Devon and Exeter Boys' Industrial School, Exeter / Exminster, Devon

The Devon and Exeter Boys' Industrial School was established in 1863 in premises at Exe Island, Exeter. It was officially certified to begin operation from May 7th, 1863. An inspection in August, 1864, recorded 20 boys in residence. Their industrial training included tailoring, shoe-making, wood-chopping and wire-work.

The premises were gradually enlarged and by 1867 there were 51 boys in residence. The training now included working in a field garden, cutting firewood, knitting and making pegs for flowers. However, the location of the home proved increasingly unsatisfactory and in 1869 it was relocated to Exminster.

The new premises, known as Church Stile House, on Church Stile, Exminster, came into use on in August 7th, 1869, and were certified to accommodate up to 80 boys, aged from 10 to 14 years. The property included seven acres of garden and a field so that gardening now formed a major part of the training. The School also established its own band from which many boys progressed to serving with regimental bands.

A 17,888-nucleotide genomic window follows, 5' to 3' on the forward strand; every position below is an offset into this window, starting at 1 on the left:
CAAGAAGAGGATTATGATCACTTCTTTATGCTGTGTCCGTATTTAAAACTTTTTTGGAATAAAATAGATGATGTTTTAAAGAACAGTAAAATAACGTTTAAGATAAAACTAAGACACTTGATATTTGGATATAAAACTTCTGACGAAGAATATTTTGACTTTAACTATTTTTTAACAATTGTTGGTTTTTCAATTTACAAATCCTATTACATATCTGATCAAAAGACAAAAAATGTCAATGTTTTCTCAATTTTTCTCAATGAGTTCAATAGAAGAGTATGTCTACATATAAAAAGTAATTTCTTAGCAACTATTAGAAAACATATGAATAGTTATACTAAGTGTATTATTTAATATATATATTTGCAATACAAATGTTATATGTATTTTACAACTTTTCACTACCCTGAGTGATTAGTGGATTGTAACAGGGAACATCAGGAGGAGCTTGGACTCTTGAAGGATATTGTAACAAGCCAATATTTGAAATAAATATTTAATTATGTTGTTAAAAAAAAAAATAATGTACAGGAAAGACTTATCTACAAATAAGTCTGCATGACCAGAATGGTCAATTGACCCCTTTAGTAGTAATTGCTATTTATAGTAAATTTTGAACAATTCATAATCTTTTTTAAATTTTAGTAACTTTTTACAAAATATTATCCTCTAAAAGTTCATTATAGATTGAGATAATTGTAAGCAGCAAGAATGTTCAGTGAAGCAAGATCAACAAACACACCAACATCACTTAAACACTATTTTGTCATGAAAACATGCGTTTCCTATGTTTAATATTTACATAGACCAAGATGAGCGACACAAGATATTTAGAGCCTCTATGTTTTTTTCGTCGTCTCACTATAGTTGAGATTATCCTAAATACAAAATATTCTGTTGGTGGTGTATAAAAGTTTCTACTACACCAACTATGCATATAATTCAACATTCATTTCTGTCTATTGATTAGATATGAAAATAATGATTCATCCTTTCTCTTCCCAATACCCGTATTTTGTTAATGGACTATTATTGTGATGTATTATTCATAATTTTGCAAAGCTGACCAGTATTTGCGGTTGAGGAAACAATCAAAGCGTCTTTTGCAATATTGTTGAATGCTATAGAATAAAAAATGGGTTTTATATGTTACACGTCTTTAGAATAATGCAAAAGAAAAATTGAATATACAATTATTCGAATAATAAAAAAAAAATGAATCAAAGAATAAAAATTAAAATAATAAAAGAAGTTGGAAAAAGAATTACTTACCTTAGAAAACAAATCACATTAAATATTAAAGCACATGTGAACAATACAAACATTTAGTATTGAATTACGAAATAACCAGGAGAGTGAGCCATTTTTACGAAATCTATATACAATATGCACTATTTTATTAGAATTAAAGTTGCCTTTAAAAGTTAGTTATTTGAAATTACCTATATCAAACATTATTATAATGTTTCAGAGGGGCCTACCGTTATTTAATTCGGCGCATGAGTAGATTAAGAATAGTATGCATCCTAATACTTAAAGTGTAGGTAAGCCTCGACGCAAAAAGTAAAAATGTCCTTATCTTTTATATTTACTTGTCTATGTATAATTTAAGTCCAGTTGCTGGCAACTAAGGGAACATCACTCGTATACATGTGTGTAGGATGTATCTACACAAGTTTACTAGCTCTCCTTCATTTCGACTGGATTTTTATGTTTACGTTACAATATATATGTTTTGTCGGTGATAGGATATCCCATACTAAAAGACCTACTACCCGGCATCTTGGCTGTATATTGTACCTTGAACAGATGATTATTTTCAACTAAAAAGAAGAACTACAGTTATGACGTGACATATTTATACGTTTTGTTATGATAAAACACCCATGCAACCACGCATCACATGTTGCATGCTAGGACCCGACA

Devon and Exeter Boys' Industrial School, Exminster, early 1900s. © Peter Higginbotham

Devon and Exeter Boys' Industrial School, Exminster, early 1900s. © Peter Higginbotham

In 1933, the establishment became the Church Stile Approved School for Junior Boys, one of the new establishments introduced by the 1933 Children and Young Persons Act to replace the existing Reformatory and Industrial Schools. The School now housed up to 70 boys aged aged from 10 to 13.

The School is believed to have closed in around 1955. Its former premises have now been converted to residential use.

Records

Note: many repositories impose a closure period of up to 100 years for records identifying individuals.

  • Devon Heritage Services, Great Moor House, Bittern Road, Sowton, Exeter, Devon EX2 7NL. Holdings include: Admissions and Discharges (1942-54); Home leave books (1947-54). The archives include number of items where it is unclear as to precisely which institution they may relate.

Bibliography

  • Mahood, Linda Policing Gender, Class and Family: Britain, 1850-1940 (1995, Univeristy of Alberta Press)
  • Prahms, Wendy Newcastle Ragged and Industrial School (2006, The History Press)
  • Hyland, Jim Yesterday's Answers: Development and Decline of Schools for Young Offenders (1994, Whiting and Birch)
  • Millham, S, Bullock, R, and Cherrett, P After Grace - Teeth: a comparative study of the residential experience of boys in Approved Schools (1975, Chaucer Publishing)
  • None noted at present.